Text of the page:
Uber is being investigated by the U.S. Equal Employment Opportunity Commission (EEOC) said a source close to the matter. The EEOC investigation is focused on gender discrimination.
The investigation by the EEOC into Uber’s wages, hiring practices, amongst other topics that are gender related started during August of 2017, but did not come to light until Monday when a report by the Wall Street Journal said that EEOC investigators were interviewing current and former employees of Uber and asking for internal company documents.
When asked, the EECO said it neither confirmed nor denied any open investigations, Often times, the EEOC’s inquiries, which have also reportedly targeted companies such as Google and Intel, do not necessarily end with formal charges.
Ubers said through a formal statement that several steps were taken to address all gender equity, including implementation of a salary and equity structure that is market-based, overhauling the company’s performance reviews, as well as publishing inclusion and diversity reports.
Thousands of its employees globally were given training in leadership and diversity, added the statement. Nevertheless, the EEOC investigation is another example of the challenges facing CEO Dara Khosrowshahi as he attempts to change a work culture described by many as toxic.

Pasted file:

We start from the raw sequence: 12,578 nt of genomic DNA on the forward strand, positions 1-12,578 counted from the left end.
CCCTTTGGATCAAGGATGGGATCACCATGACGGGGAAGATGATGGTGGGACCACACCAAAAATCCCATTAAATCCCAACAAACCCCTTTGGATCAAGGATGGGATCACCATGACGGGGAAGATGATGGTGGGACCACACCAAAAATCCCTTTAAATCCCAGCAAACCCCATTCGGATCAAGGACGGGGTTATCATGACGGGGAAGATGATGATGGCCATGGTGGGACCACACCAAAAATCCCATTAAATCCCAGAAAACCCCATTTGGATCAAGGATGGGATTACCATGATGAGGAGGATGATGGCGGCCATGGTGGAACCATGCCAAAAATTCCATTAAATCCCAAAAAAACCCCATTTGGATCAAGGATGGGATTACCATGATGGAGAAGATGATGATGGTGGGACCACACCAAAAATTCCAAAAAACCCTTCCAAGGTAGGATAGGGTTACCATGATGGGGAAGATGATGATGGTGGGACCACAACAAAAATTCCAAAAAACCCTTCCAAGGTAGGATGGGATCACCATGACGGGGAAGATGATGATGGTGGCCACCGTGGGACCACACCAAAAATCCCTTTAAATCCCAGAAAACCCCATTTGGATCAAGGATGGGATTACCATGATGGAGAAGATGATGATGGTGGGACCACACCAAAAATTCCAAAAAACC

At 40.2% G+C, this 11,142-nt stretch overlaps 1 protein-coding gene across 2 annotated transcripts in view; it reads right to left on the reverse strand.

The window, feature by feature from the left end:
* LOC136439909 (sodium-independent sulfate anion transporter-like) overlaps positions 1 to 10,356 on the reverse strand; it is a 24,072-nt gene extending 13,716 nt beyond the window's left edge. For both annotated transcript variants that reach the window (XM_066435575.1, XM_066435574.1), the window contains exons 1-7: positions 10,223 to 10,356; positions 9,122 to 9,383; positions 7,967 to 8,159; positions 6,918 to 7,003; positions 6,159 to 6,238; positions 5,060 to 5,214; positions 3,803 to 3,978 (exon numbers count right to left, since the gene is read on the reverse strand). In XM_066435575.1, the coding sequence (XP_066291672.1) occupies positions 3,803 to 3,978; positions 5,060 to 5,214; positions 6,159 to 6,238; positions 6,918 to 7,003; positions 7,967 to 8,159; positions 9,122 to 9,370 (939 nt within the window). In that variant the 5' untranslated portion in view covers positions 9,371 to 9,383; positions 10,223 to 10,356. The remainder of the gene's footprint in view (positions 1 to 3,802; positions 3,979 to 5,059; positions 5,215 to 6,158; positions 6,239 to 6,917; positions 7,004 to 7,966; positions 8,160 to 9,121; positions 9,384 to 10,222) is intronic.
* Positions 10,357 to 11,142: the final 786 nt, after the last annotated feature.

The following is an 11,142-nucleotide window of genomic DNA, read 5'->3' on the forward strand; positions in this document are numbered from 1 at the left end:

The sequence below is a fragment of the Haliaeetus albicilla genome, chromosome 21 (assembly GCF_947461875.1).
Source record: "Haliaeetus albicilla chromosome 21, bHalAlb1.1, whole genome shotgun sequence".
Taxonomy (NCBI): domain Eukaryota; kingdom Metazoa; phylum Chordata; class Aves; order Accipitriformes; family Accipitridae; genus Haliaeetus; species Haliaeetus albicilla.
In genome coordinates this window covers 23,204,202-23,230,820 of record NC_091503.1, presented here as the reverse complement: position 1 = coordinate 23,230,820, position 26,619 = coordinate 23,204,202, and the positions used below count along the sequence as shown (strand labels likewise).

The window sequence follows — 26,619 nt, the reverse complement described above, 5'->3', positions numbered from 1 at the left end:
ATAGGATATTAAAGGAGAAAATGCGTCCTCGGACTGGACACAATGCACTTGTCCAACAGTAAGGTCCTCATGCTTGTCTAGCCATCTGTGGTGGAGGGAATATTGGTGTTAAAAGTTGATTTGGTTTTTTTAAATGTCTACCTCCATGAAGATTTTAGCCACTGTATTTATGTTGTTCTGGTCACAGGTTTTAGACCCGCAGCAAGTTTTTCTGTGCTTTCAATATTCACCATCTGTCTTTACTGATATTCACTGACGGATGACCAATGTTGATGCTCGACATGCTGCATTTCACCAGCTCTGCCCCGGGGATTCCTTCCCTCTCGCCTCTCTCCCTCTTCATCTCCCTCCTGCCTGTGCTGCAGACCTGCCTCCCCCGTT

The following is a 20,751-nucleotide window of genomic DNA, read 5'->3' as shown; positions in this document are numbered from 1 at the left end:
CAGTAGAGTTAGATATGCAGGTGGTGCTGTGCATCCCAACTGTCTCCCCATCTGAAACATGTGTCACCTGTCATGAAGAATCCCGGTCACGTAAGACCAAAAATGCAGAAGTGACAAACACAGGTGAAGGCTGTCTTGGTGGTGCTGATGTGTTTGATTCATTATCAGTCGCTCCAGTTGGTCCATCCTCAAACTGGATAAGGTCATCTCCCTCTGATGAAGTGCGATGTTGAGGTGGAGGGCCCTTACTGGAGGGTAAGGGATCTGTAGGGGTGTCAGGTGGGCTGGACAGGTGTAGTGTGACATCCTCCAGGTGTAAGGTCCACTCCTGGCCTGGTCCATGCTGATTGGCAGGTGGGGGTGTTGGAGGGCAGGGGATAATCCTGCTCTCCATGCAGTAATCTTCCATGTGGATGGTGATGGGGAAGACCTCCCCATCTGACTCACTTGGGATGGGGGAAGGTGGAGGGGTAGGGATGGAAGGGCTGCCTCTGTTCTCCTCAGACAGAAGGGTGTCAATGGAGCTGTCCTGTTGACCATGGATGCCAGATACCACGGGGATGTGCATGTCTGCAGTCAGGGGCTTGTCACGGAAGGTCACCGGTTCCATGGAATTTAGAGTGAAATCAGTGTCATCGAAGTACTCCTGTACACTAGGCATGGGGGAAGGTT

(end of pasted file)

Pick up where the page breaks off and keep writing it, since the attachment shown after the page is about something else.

In August of 2017, Khosrowshahi, formerly the Expedia CEO, took the helm at the ride-hailing company following a period of extreme turmoil within the company.
Uber’s former CEO and its founder Travis Kalanick was forced out in June of 2017. His problems began when Susan Fowler a former engineer at the company wrote about experiencing harassment and sexism at Uber. The blog post she made was published in February of 2017 and forced Uber to open an investigation into the company work culture.
A week ago, Liane Hornsey, the head of human resources for Uber abruptly resigned following a company internal investigation into how she handled racial discrimination claims inside the company. Within days of that it was reported that COO Barney Harford, whom was hired by Khosrowshahi this past December reportedly made comments of an insensitive nature to women as well as minorities.
A former Uber software engineer is suing the company. Ingrid Avendano has claimed that she suffered racial discrimination, sexual harassment, and pay inequity. She left prior to the arrival of Khosrowshahi as CEO.
In August of 2017, Uber said adjustments were made to salaries in order to ensure all its employees, regardless of race or gender, are paid on an equal basis based upon job, location, and tenure.